The Crystal Mountain: Empyrean Odyssey, Book III (The Empryean Odyssey)
Thomas M. Reid
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What could bring heaven to the depths of hell?
Aliisza betrayed her lover, her mentor, and her son in order to try to stop the dark plot to kill the goddess Mystra. She failed. Now the goddess is dead, magic is malfunctioning, and Aliisza and her companions are trapped. Her only hope of escape lies is in convincing the angels and demons she just betrayed to trust her and work together--before they kill each other.
The Crystal Mountain is the climax to an epic tale of Realms-shaking events. A must-have for any true Forgotten Realms® fan.
she thought. Just kill me. Finish it! But Zasian did not. At her vehemence, his eyes grew wide and he retreated from her, staggering a bit and falling on his side. “I … I’m sorry,” he said. “What did I do?” His gaze did not convey the cunning of the priest she remembered. A mixture of innocence and confusion filled his eyes. Aliisza stared at the man. You take me for a fool? she thought. What did you do, indeed! But his troubled, blinking expression never changed, never gave any hint of
countless levels towering overhead. The glow she had seen before emanated from within, shining out through windows and doorways scattered all across the imposing structure’s surfaces. Oshiga led her to a large portal made from a matching pair of shells. It fanned open like the angel’s own wings and covered the entrance. The twin valves parted before the archon, and Eirwyn followed him into a long hallway beyond. The shells sealed themselves shut once they had passed them, leaving both standing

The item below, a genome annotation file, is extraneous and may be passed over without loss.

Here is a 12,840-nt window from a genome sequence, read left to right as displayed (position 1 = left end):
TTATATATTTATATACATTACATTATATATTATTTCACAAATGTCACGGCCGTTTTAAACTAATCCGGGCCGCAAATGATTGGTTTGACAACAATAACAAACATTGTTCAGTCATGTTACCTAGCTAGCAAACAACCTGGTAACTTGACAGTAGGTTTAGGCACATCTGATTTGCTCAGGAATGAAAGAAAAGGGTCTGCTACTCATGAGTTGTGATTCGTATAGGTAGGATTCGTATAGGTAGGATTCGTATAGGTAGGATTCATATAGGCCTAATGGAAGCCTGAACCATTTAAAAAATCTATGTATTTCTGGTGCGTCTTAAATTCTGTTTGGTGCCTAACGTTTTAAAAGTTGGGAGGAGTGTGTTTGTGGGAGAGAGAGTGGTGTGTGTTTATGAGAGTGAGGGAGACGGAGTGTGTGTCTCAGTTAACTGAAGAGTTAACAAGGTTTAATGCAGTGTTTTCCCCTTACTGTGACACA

twisted centaur, but with draconic, rather than equine, qualities. The abomination that had been Micus and Myshik staggered forward another step, two human and two draconic legs struggling to work in concert. The thing spun in place as Micus stared down at himself, his mouth agape and his eyes haunted. Two sets of wings, one pair bluish and leathery, the other covered in pure white feathers, fluttered against his flanks. One moment they folded tightly against the horror’s body, the next they
clenched her eyes shut in joy. She felt herself crying as she hugged her old companion and occasional lover tightly. “It is you,” she said. “Thank the Abyss.” “I’d rather not,” Pharaun replied. “It would be quite the good thing if I never heard mention of it again, in fact.” Aliisza almost laughed. We did it, she thought. We managed to bring him back. For a moment, she just sat there and hugged the man. It’s really him. Then a quiet cough from Tauran reminded her of the dire circumstances
knee to Tyr afterward?” “Eirwyn, I—” Garin began, but the elder angel cut him off. “Or is it, perhaps, a more base prejudice, born of the fact that I chose the wrong deity to follow in the first place? Am I guilty merely by association?” Garin remained silent. Instead, his eyes widened as he peered at something over her shoulder, in the courtyard beyond their crude shelter. Eirwyn spun, expecting to see more of the armored knights rising from the grave, ready to do battle with the intruders